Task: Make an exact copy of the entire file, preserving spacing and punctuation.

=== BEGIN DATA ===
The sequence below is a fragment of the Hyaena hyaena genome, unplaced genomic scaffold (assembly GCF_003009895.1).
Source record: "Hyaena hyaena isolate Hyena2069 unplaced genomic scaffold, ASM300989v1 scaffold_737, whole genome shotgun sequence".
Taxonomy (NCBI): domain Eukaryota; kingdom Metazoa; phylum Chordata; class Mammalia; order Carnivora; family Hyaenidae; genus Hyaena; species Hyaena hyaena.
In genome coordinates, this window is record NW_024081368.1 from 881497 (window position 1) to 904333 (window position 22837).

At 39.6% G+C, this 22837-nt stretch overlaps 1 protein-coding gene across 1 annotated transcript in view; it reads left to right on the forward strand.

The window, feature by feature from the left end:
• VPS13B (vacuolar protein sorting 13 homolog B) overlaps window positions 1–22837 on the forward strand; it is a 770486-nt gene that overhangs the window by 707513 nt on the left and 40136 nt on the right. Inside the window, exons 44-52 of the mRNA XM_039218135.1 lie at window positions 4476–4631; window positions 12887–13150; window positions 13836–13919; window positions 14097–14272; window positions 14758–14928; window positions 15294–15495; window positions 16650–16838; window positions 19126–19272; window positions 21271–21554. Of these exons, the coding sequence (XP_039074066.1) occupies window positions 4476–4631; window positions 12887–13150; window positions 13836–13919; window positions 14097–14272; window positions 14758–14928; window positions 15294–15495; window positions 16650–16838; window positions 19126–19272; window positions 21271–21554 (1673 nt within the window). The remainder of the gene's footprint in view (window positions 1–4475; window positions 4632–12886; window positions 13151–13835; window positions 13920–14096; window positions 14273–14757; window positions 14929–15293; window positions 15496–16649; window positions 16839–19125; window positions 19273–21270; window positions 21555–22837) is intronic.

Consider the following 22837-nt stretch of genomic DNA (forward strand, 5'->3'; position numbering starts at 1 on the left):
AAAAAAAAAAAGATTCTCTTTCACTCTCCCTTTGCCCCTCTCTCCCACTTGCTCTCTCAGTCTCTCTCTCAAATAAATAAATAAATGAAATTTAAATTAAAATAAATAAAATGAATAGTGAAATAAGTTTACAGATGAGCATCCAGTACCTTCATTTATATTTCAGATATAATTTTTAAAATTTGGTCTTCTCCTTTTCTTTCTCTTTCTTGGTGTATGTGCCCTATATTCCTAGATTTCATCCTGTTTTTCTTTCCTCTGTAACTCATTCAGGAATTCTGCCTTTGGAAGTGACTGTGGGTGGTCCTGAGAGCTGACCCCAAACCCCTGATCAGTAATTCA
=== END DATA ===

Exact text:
The sequence below is a fragment of the Hyaena hyaena genome, unplaced genomic scaffold (assembly GCF_003009895.1).
Source record: "Hyaena hyaena isolate Hyena2069 unplaced genomic scaffold, ASM300989v1 scaffold_737, whole genome shotgun sequence".
Taxonomy (NCBI): domain Eukaryota; kingdom Metazoa; phylum Chordata; class Mammalia; order Carnivora; family Hyaenidae; genus Hyaena; species Hyaena hyaena.
In genome coordinates, this window is record NW_024081368.1 from 881497 (window position 1) to 904333 (window position 22837).

At 39.6% G+C, this 22837-nt stretch overlaps 1 protein-coding gene across 1 annotated transcript in view; it reads left to right on the forward strand.

The window, feature by feature from the left end:
• VPS13B (vacuolar protein sorting 13 homolog B) overlaps window positions 1–22837 on the forward strand; it is a 770486-nt gene that overhangs the window by 707513 nt on the left and 40136 nt on the right. Inside the window, exons 44-52 of the mRNA XM_039218135.1 lie at window positions 4476–4631; window positions 12887–13150; window positions 13836–13919; window positions 14097–14272; window positions 14758–14928; window positions 15294–15495; window positions 16650–16838; window positions 19126–19272; window positions 21271–21554. Of these exons, the coding sequence (XP_039074066.1) occupies window positions 4476–4631; window positions 12887–13150; window positions 13836–13919; window positions 14097–14272; window positions 14758–14928; window positions 15294–15495; window positions 16650–16838; window positions 19126–19272; window positions 21271–21554 (1673 nt within the window). The remainder of the gene's footprint in view (window positions 1–4475; window positions 4632–12886; window positions 13151–13835; window positions 13920–14096; window positions 14273–14757; window positions 14929–15293; window positions 15496–16649; window positions 16839–19125; window positions 19273–21270; window positions 21555–22837) is intronic.

Consider the following 22837-nt stretch of genomic DNA (forward strand, 5'->3'; position numbering starts at 1 on the left):
AAAAAAAAAAAGATTCTCTTTCACTCTCCCTTTGCCCCTCTCTCCCACTTGCTCTCTCAGTCTCTCTCTCAAATAAATAAATAAATGAAATTTAAATTAAAATAAATAAAATGAATAGTGAAATAAGTTTACAGATGAGCATCCAGTACCTTCATTTATATTTCAGATATAATTTTTAAAATTTGGTCTTCTCCTTTTCTTTCTCTTTCTTGGTGTATGTGCCCTATATTCCTAGATTTCATCCTGTTTTTCTTTCCTCTGTAACTCATTCAGGAATTCTGCCTTTGGAAGTGACTGTGGGTGGTCCTGAGAGCTGACCCCAAACCCCTGATCAGTAATTCA